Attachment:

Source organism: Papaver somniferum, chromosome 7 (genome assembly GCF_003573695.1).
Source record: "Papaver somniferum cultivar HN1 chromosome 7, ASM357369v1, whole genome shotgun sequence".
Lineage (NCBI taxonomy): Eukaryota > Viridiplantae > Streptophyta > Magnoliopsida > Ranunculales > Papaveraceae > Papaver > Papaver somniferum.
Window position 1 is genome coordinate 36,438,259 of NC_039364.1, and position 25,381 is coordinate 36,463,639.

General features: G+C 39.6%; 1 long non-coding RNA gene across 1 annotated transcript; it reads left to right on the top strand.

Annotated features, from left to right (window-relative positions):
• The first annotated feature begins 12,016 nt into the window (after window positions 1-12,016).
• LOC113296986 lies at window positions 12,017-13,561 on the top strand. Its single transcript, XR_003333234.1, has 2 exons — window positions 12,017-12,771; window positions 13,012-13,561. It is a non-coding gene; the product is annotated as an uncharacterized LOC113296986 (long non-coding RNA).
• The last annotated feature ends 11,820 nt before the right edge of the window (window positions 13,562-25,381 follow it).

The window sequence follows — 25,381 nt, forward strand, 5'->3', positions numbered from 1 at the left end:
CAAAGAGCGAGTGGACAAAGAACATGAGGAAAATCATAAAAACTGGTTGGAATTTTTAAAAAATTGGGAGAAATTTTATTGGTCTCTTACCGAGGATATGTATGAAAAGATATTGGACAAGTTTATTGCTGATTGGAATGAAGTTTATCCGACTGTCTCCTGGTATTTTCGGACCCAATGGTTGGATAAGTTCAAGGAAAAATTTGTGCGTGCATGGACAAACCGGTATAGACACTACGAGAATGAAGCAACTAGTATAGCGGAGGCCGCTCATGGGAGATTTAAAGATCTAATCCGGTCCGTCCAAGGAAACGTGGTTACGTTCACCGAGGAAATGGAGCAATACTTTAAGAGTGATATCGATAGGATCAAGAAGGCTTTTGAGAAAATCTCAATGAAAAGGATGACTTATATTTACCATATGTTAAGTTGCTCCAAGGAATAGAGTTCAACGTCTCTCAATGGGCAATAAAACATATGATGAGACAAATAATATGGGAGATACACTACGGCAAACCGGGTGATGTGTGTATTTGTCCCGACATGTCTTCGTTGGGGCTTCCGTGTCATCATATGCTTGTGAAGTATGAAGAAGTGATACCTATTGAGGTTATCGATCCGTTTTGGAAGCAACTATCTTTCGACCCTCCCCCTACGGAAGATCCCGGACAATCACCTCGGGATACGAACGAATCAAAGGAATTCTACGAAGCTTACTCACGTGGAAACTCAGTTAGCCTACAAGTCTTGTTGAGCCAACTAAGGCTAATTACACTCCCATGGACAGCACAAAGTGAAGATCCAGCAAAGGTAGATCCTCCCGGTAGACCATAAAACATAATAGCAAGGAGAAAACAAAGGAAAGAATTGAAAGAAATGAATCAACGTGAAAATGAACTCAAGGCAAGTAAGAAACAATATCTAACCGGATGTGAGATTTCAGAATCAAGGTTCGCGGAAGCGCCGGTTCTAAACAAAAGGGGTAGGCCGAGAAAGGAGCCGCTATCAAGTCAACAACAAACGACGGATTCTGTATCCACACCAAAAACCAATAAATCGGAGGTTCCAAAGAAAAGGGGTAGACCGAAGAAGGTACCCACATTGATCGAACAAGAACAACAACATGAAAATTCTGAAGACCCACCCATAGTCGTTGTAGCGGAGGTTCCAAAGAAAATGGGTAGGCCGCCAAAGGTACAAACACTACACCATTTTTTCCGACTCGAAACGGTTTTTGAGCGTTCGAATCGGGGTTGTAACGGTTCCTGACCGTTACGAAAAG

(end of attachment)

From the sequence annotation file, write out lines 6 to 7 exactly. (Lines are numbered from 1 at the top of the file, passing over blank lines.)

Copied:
Annotated features, from left to right (window-relative positions):
• The first annotated feature begins 12,016 nt into the window (after window positions 1-12,016).